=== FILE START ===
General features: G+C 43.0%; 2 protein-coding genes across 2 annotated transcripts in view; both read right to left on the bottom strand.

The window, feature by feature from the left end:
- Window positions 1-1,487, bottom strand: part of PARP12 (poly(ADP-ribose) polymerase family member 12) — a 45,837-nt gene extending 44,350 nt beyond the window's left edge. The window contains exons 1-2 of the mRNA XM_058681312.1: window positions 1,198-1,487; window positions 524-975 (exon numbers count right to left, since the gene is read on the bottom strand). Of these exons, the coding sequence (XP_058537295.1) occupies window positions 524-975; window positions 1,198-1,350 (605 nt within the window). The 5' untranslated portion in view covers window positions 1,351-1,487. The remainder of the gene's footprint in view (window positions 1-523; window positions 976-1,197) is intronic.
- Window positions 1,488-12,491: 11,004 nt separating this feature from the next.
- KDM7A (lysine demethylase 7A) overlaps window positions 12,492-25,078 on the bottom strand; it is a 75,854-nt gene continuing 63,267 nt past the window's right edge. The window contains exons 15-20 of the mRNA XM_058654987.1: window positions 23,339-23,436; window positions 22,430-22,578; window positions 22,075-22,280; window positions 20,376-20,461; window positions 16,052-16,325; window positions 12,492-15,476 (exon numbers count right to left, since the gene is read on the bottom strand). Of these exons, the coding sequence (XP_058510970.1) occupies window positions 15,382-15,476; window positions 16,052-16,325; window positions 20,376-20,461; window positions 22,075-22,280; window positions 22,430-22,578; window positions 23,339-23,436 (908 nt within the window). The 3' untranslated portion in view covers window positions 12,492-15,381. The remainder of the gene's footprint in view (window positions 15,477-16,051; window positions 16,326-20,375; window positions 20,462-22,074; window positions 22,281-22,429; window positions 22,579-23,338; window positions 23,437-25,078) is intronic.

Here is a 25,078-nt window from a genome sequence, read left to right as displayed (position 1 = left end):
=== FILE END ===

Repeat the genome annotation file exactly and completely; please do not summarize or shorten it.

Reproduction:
General features: G+C 43.0%; 2 protein-coding genes across 2 annotated transcripts in view; both read right to left on the bottom strand.

The window, feature by feature from the left end:
- Window positions 1-1,487, bottom strand: part of PARP12 (poly(ADP-ribose) polymerase family member 12) — a 45,837-nt gene extending 44,350 nt beyond the window's left edge. The window contains exons 1-2 of the mRNA XM_058681312.1: window positions 1,198-1,487; window positions 524-975 (exon numbers count right to left, since the gene is read on the bottom strand). Of these exons, the coding sequence (XP_058537295.1) occupies window positions 524-975; window positions 1,198-1,350 (605 nt within the window). The 5' untranslated portion in view covers window positions 1,351-1,487. The remainder of the gene's footprint in view (window positions 1-523; window positions 976-1,197) is intronic.
- Window positions 1,488-12,491: 11,004 nt separating this feature from the next.
- KDM7A (lysine demethylase 7A) overlaps window positions 12,492-25,078 on the bottom strand; it is a 75,854-nt gene continuing 63,267 nt past the window's right edge. The window contains exons 15-20 of the mRNA XM_058654987.1: window positions 23,339-23,436; window positions 22,430-22,578; window positions 22,075-22,280; window positions 20,376-20,461; window positions 16,052-16,325; window positions 12,492-15,476 (exon numbers count right to left, since the gene is read on the bottom strand). Of these exons, the coding sequence (XP_058510970.1) occupies window positions 15,382-15,476; window positions 16,052-16,325; window positions 20,376-20,461; window positions 22,075-22,280; window positions 22,430-22,578; window positions 23,339-23,436 (908 nt within the window). The 3' untranslated portion in view covers window positions 12,492-15,381. The remainder of the gene's footprint in view (window positions 15,477-16,051; window positions 16,326-20,375; window positions 20,462-22,074; window positions 22,281-22,429; window positions 22,579-23,338; window positions 23,437-25,078) is intronic.

Here is a 25,078-nt window from a genome sequence, read left to right as displayed (position 1 = left end):